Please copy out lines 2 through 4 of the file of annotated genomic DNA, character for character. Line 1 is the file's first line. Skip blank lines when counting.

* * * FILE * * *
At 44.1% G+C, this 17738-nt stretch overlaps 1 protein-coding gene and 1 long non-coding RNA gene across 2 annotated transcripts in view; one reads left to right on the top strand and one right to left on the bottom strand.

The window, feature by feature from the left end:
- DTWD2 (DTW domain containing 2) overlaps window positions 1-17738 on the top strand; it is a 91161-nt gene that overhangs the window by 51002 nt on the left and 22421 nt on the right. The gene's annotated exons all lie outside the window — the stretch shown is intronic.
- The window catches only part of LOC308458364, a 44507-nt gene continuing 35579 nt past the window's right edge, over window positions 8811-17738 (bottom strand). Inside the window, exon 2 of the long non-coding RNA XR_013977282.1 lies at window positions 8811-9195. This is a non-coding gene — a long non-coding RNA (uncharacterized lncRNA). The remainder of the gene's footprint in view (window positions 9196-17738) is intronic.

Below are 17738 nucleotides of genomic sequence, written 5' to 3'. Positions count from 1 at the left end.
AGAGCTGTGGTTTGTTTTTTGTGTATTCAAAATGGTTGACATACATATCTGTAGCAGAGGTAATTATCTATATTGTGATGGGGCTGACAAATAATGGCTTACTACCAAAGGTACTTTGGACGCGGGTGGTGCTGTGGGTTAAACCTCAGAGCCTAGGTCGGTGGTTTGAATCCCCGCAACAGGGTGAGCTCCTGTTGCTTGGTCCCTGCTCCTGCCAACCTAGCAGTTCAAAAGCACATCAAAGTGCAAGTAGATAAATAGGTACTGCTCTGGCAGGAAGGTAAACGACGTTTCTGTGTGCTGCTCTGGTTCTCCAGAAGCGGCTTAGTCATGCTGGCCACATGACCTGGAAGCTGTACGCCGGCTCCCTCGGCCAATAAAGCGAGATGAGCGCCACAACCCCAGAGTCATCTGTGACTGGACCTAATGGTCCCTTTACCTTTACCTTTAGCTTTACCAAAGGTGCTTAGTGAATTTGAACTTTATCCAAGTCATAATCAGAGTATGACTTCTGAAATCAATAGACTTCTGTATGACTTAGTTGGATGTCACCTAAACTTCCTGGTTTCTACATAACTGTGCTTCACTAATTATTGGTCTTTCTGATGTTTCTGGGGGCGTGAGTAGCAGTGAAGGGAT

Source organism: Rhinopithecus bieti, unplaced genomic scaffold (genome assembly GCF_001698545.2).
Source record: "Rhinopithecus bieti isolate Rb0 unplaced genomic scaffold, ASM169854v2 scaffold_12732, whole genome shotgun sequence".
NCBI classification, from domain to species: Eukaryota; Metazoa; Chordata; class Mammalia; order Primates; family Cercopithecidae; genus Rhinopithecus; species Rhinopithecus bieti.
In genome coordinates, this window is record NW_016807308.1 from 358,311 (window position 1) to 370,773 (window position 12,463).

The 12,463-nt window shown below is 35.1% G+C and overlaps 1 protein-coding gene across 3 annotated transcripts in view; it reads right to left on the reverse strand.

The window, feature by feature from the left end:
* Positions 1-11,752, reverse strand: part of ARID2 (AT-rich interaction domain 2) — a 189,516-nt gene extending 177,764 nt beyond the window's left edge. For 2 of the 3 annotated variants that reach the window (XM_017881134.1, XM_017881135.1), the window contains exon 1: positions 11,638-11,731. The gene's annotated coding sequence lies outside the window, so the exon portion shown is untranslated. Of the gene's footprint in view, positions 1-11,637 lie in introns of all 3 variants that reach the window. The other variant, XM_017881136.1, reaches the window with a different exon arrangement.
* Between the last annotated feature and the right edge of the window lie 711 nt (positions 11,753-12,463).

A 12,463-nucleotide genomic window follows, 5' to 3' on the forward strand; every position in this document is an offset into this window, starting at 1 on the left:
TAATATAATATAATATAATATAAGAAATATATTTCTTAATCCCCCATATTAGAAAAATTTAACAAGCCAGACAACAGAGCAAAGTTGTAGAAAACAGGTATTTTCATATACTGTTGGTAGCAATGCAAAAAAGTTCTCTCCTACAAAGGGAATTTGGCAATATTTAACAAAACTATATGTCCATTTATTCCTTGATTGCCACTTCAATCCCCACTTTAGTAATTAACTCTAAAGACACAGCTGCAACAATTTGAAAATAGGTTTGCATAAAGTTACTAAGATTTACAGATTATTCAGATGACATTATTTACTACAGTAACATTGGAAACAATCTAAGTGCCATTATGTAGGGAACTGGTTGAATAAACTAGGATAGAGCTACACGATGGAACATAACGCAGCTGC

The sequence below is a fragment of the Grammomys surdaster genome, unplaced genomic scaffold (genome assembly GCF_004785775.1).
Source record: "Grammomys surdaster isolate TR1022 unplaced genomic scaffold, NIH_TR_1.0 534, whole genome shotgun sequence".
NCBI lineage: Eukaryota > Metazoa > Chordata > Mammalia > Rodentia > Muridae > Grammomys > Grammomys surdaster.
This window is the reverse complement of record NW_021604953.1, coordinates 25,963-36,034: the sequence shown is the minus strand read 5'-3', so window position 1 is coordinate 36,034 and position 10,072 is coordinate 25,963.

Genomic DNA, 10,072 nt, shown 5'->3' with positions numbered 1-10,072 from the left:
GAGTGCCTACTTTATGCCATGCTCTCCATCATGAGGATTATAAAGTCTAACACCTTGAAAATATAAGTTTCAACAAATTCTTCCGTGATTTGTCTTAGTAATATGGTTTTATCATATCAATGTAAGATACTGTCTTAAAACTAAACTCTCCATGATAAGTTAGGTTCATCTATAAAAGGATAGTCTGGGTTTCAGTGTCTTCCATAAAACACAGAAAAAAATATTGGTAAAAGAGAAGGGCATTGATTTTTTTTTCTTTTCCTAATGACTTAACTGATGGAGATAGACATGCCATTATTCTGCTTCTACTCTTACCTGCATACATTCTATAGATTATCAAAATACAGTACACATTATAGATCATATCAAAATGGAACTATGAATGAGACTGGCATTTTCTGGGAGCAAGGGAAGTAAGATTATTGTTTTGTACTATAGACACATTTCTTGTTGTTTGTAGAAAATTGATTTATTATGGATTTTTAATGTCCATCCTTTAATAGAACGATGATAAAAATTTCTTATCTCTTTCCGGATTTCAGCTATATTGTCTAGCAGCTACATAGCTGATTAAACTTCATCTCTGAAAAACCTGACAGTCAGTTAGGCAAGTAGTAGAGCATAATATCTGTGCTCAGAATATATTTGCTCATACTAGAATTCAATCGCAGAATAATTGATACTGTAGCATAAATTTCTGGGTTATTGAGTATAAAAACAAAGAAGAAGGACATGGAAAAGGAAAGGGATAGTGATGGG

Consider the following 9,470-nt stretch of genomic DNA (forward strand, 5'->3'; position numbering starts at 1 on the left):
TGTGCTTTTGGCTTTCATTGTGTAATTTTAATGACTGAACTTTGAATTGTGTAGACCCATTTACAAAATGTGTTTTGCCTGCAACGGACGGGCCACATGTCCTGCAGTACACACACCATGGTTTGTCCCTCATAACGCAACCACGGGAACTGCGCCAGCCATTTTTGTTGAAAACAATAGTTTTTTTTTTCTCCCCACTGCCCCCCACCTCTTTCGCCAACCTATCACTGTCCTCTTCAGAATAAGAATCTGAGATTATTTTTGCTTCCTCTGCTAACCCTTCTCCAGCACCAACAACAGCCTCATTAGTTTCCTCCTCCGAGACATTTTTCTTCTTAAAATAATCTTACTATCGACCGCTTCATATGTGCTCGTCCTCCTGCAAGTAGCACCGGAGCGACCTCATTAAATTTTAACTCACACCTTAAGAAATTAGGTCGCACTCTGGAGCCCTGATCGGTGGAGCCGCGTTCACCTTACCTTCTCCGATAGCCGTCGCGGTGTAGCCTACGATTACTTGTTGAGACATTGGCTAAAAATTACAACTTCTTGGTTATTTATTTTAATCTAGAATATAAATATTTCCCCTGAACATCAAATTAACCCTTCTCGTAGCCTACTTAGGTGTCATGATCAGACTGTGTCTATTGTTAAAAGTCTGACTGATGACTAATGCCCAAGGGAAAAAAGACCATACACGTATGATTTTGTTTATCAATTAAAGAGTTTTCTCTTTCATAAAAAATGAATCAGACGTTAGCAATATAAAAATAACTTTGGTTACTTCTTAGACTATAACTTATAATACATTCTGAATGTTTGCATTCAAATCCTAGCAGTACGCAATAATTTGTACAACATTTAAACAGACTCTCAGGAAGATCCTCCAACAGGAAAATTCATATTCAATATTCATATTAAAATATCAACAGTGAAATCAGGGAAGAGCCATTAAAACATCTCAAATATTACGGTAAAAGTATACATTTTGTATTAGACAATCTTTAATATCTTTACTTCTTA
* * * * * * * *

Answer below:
The window, feature by feature from the left end:
- DTWD2 (DTW domain containing 2) overlaps window positions 1-17738 on the top strand; it is a 91161-nt gene that overhangs the window by 51002 nt on the left and 22421 nt on the right. The gene's annotated exons all lie outside the window — the stretch shown is intronic.
- The window catches only part of LOC308458364, a 44507-nt gene continuing 35579 nt past the window's right edge, over window positions 8811-17738 (bottom strand). Inside the window, exon 2 of the long non-coding RNA XR_013977282.1 lies at window positions 8811-9195. This is a non-coding gene — a long non-coding RNA (uncharacterized lncRNA). The remainder of the gene's footprint in view (window positions 9196-17738) is intronic.